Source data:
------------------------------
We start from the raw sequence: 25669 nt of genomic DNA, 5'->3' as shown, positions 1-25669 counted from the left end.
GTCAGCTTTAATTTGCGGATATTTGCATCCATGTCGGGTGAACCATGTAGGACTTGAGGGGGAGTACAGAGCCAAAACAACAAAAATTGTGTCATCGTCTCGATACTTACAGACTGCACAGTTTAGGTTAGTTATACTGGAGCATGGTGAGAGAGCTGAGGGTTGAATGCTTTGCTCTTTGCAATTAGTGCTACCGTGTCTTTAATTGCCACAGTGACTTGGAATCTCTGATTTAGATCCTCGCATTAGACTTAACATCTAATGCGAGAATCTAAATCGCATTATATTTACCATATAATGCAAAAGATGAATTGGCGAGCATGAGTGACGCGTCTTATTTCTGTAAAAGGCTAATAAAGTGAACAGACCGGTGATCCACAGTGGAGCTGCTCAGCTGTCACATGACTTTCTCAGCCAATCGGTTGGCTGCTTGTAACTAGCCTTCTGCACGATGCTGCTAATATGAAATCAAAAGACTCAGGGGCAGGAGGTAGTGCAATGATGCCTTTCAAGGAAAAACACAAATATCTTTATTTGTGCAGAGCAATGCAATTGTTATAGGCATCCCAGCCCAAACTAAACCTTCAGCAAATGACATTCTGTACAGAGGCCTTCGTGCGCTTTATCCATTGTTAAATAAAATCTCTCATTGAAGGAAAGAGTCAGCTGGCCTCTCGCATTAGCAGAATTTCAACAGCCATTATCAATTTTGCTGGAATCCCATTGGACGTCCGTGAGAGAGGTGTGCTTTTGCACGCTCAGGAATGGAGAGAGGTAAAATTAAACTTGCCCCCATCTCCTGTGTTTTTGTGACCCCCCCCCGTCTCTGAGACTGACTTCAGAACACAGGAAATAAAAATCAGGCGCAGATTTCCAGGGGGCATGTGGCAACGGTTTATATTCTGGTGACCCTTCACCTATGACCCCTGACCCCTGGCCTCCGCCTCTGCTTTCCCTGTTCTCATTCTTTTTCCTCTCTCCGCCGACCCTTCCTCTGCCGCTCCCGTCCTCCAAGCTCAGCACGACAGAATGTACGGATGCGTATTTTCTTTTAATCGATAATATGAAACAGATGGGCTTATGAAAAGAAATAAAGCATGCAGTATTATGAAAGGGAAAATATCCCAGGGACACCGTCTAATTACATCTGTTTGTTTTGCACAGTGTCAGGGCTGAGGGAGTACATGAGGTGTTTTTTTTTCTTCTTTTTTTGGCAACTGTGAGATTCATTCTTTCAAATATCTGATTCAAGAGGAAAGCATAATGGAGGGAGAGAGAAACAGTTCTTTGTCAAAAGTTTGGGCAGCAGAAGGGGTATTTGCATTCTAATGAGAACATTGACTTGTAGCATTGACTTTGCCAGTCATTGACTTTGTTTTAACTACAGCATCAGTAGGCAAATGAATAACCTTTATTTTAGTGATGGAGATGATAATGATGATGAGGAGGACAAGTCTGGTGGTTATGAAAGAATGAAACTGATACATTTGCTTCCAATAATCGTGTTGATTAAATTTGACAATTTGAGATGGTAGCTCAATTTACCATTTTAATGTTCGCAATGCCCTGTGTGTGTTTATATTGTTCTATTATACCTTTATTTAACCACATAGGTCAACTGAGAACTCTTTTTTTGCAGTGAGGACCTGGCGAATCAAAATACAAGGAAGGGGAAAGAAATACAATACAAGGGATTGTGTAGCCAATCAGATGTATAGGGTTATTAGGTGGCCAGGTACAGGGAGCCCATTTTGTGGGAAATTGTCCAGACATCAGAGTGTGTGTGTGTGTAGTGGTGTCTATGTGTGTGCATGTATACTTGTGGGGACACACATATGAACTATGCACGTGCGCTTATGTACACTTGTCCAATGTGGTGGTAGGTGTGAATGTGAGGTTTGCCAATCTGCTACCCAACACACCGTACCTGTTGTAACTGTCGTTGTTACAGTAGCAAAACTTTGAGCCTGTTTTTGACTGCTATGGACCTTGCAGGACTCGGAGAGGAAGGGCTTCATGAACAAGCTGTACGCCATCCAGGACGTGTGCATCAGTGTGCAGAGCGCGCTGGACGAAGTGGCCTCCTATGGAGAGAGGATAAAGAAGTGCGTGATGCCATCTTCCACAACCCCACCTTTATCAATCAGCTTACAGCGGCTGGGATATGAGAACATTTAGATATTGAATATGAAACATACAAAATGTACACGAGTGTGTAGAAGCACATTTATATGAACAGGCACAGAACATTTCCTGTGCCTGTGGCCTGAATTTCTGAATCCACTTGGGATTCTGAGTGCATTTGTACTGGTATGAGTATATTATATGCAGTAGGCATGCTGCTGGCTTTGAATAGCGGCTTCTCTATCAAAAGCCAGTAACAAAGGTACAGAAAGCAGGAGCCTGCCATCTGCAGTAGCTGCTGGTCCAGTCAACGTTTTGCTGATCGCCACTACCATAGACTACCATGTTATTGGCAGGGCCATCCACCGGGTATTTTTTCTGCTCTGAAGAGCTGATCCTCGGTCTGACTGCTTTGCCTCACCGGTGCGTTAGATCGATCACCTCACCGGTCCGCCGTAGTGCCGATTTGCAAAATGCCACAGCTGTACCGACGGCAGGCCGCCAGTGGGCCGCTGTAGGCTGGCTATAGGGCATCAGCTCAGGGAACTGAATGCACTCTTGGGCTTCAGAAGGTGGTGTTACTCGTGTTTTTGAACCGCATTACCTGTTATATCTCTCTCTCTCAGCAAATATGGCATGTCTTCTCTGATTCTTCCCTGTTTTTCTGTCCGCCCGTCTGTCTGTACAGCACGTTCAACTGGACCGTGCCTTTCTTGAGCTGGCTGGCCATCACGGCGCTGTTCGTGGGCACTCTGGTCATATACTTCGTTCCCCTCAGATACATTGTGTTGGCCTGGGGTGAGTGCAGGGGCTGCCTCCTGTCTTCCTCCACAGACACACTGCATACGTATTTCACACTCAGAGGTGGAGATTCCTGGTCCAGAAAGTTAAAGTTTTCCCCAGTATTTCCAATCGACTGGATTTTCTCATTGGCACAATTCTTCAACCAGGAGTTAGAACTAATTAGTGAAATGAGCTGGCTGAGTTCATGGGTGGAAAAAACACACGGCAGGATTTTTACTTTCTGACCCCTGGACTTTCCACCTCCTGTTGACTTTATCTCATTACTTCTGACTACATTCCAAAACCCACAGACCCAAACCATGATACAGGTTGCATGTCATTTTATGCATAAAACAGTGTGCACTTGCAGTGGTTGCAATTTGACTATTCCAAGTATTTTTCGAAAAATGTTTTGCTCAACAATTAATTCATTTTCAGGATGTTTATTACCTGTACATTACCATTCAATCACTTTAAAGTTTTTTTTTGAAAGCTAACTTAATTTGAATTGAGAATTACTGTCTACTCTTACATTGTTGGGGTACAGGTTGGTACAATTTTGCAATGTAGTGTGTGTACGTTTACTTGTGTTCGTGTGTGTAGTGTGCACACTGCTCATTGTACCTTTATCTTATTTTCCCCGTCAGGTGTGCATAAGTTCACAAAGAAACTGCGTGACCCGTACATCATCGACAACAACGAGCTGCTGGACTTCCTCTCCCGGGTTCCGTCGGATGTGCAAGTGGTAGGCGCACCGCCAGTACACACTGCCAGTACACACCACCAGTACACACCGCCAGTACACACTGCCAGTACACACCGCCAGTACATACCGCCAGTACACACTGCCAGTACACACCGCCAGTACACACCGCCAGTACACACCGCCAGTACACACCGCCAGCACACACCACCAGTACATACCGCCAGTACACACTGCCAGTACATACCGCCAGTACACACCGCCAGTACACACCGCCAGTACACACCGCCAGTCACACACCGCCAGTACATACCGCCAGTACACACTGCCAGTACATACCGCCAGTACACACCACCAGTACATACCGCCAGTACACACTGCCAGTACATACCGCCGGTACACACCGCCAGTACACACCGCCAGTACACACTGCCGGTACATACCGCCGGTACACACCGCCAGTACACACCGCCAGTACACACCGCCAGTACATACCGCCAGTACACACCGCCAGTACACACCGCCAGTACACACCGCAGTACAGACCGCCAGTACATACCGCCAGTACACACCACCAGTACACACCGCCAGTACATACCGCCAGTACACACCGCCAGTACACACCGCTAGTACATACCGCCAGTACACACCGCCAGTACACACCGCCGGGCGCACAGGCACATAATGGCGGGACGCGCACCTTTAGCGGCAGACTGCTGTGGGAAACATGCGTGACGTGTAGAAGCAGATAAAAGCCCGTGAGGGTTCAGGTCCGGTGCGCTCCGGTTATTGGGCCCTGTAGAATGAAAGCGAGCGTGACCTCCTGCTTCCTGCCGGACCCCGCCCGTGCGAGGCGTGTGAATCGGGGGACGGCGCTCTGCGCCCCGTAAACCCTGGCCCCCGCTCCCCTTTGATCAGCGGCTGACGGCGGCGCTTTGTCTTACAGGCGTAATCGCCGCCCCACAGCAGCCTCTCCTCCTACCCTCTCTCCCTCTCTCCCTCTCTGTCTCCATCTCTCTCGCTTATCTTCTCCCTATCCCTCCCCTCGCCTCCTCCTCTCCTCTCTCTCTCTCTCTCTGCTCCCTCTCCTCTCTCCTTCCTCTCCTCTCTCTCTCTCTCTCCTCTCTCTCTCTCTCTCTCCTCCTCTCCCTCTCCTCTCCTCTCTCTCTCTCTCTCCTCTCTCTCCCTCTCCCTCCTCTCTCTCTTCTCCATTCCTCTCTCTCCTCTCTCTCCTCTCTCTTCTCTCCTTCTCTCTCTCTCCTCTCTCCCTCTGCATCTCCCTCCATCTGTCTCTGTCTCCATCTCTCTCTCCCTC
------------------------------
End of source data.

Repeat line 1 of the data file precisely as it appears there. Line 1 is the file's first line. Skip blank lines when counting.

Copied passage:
We start from the raw sequence: 25669 nt of genomic DNA, 5'->3' as shown, positions 1-25669 counted from the left end.